By Mark Memmott

Good morning.

Sarah Palin's no longer the governor of Alaska. Federal Reserve Chairman Ben Bernanke is talking -- a rare thing for a Fed chairman to do. Health care is again atop Washington's agenda. North Korea says it's willing to talk. Chinese and U.S. diplomats are sitting down in Washington, while the mainland and Taiwan have exchanged letters. And the U.S. envoy to Afghanistan says that nation's upcoming election is critical to its future.

Those are some of the stories making headlines:

-- Morning Edition -- It's 'Politics, Western-Style' In Afghanistan: Next month's elections "are the most important event in Afghanistan this year," U.S. envoy Richard Holbrooke tells NPR's Renne Montagne, who's in that country to cover the voting:

From a related story on NPR.org -- "U.S. Aims In Afghanistan Hinge On Election."

From a related story by BBC News -- " 'Taliban Deal' In Afghanistan: "The Afghan government has agreed on a truce with Taliban insurgents in the north-western province of Badghis."

 Supporters of presidential candidate Abdullah Abdullah at a campaign event in Charikar city of Parwan province, north of Kabul on July 26, 2009. Credit: MASSOUD HOSSAINI/AFP/Getty Images.

Supporters of presidential candidate Abdullah Abdullah at a campaign rally in Parwan province, north of Kabul on Sunday. (Massoud Hossaini / AFP/Getty Images © 2009)

-- The Associated Press -- "North Korea Says It Is Open To Talks": "North Korea said Monday that it is open to new dialogue to defuse tensions over its nuclear weapons program in what appeared to be a call for direct talks with the United States. The statement from Pyongyang's Foreign Ministry marks a rare expression of willingness to talk by a regime that has rapidly escalated tensions with a flurry of provocations in recent months, including a nuclear test and a series of missile launches."

From a related story by South Korea's Yonhap News Agency -- North Says It Won't Return To Six-Party Talks: " North Korea on Monday demanded a new form of dialogue to resolve the stalemate over its nuclear program and reiterated it won't return to the six-party talks, in an apparent call on the United States to open bilateral contact."

-- The Wall Street Journal -- " 'Blue Dog' Democrats Hold Health-Care Overhaul At Bay": "So-called Blue Dog Democrats continued to resist key aspects of their party's health-care overhaul Sunday, despite pressure from party leaders who fear they will endanger President Barack Obama's most ambitious legislative effort."

From a related story by The New York Times -- "Reach Of Subsidies Is Critical Issue For Health Plan."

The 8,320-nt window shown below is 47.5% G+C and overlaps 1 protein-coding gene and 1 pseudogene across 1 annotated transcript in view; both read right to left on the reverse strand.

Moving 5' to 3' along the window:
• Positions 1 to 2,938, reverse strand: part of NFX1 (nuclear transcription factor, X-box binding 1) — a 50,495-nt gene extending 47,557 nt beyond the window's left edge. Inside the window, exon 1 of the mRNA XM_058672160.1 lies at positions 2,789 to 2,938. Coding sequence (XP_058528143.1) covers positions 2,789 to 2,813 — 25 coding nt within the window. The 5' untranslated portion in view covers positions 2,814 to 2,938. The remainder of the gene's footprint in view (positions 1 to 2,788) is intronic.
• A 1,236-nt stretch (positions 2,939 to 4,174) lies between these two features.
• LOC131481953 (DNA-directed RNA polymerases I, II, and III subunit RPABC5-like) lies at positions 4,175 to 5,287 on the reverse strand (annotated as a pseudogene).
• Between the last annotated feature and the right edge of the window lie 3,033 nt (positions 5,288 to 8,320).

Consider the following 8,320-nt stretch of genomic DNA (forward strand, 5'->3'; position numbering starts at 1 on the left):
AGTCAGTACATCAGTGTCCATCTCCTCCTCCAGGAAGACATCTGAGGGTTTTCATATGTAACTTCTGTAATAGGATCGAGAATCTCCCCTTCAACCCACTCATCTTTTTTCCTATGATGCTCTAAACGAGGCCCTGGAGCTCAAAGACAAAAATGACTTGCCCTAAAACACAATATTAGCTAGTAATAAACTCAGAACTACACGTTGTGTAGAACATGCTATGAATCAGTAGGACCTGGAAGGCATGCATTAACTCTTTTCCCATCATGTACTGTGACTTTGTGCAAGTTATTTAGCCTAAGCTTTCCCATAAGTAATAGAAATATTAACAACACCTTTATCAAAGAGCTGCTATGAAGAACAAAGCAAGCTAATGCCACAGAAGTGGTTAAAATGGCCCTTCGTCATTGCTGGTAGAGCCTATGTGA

-- CBS News -- "Obama To Launch Key 2-Day Talks With China": "Two days of high-level talks between the United States and China are expected to expose sharp differences on trade and soaring U.S. budget deficits, but the discussion could be more amicable in the area of foreign policy."

-- The Associated Press -- Taiwan, China Leaders Exchange Direct Messages: "The presidents of Taiwan and China exchanged direct messages Monday for the first time since the two sides split 60 years ago -- the latest sign of their warming
relations. According to a Nationalist Party statement, Chinese President Hu Jintao congratulated Taiwanese President Ma Ying-jeou on his election Sunday as party chairman. ... In return, Ma called for both sides to work on peace."

-- PBS NewsHour -- Bernanke Says He Was Determined Not To Be Chairman 'Who Presided Over The Second Great Depression": At a townhall meeting sponsored by the Kansas City Fed, Chairman Ben Bernanke said he had to hold his nose while bailing out some big financial institutions last year, but had to do it to avoid an economic catastrophe.

From Morning Edition -- More on what Bernanke had to say:

-- USA TODAY -- Economists "See Slow Recovery": "The beginning of an economic recovery appears to be just a few months away but unemployment will continue to rise past 10% into next year, say economists surveyed by USA TODAY."

-- Anchorage Daily News -- As She Leaves, Palin Takes Some Parting Shots At The News Media: Said the 2008 GOP vice presidential nominee as she stepped down from office a year and a half early: "Some straight talk for some -- just some -- in the media. ... You represent what could and should be a respected, honest profession that could and should be a cornerstone of our democracy. Democracy depends on you. That is why our troops are willing to die for you. So how about in honor of the American soldier, ya' quit makin' things up?"

From Morning Edition --
Palin's Speech Highlighted Issues That Transcend Alaska:

categories: Afghanistan, Foreign News, Morning Roundup, National News

7:45 - July 27, 2009